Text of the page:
1 Answer | Add Yours
The tramp took a step forward and struck the table with his fist. “Now I am going to tell you, Mr. Ironmaster, how things are,” he said. “This whole world is nothing but a big rat trap. All the good things that are offered you are nothing but cheese rinds and bits of pork, set out to drag a poor fellow into trouble. And if the sheriff comes now and locks me up for this, then you, Mr. Ironmaster, must remember that a day may come when you yourself may want to get a big piece of pork, and then you will get caught in the trap.”
Lagerlöf's "The Rattrap" is a metaphor for how humanity is beguiled by the "traps" of life, "all the good things that are offered." The rat trap seller makes his way through life by selling rat traps and supplementing his income through the hospitality of people along the way and through the stray kronor that he might steal from this or that person. For instance, the story opens with the rat seller accepting hospitality from a crofter--a small tenant farmer--from whom he later takes 30 kronor after breaking one of his window panes to be able to reach the kronor pouch.
When the rat trap seller happens into a blscksmith forge at Christmas time to warm himself at the billowing forge fire, he is mistaken by the ironmaster for an old friend from days gone by. The ironmaster insists that the other come home with him for Christmas festivities. The other refuses as, of course, he knows he is not Captain von Ståhle for whom he is mistaken.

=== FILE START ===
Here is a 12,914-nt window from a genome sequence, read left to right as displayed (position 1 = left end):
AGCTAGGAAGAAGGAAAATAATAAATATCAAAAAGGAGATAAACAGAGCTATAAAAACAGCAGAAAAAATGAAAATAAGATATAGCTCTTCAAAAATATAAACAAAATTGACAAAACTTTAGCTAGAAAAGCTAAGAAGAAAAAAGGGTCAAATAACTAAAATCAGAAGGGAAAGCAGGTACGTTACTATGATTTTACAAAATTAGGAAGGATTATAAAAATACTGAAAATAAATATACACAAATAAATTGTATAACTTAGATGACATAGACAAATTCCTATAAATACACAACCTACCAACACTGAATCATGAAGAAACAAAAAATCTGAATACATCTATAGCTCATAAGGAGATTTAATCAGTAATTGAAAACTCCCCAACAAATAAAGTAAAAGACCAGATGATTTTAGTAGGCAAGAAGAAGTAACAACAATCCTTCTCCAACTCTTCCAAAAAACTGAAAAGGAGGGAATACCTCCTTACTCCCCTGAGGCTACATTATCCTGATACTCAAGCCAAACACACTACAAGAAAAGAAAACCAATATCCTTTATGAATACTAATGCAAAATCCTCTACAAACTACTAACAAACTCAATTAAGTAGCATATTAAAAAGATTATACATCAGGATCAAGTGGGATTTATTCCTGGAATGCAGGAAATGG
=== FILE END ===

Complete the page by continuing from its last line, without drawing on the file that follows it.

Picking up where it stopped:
The ironmaster sends his daughter to persuade the man in the forge and, of course, she is successful. It is then discovered that the rat trap seller is only a rat trap seller and not the Captain. The ironmaster threatens him with the sheriff and opens the door for him to leave. This is when the rat trap seller delivers his speech that spells out the meaning and metaphor of the story: good things of life are traps; they become "cheese rinds and bits of pork" to tempt us, and none are exempt from the temptation.
The sheriff is left in peace; the daughter closes the door her father is holding open and insists the man stay through Christmas. He sleeps. He is lavished with good food, new clothes, a comfortable bed. In the end, he is so overwhelmed with the daughter's kindness that he rises above his constraints in life and makes amends for his wrongdoing. He leaves the 30 kronor for her to return to the crofter. He gives her a rat trap that continues the metaphor and signs himself as the mistaken identity, Captain von Ståhle.
The rat trap is a Christmas present from a rat who would have been caught in this world’s rat trap if he had not been raised to captain, because in that way he got power to clear himself.
We’ve answered 315,617 questions. We can answer yours, too.Ask a question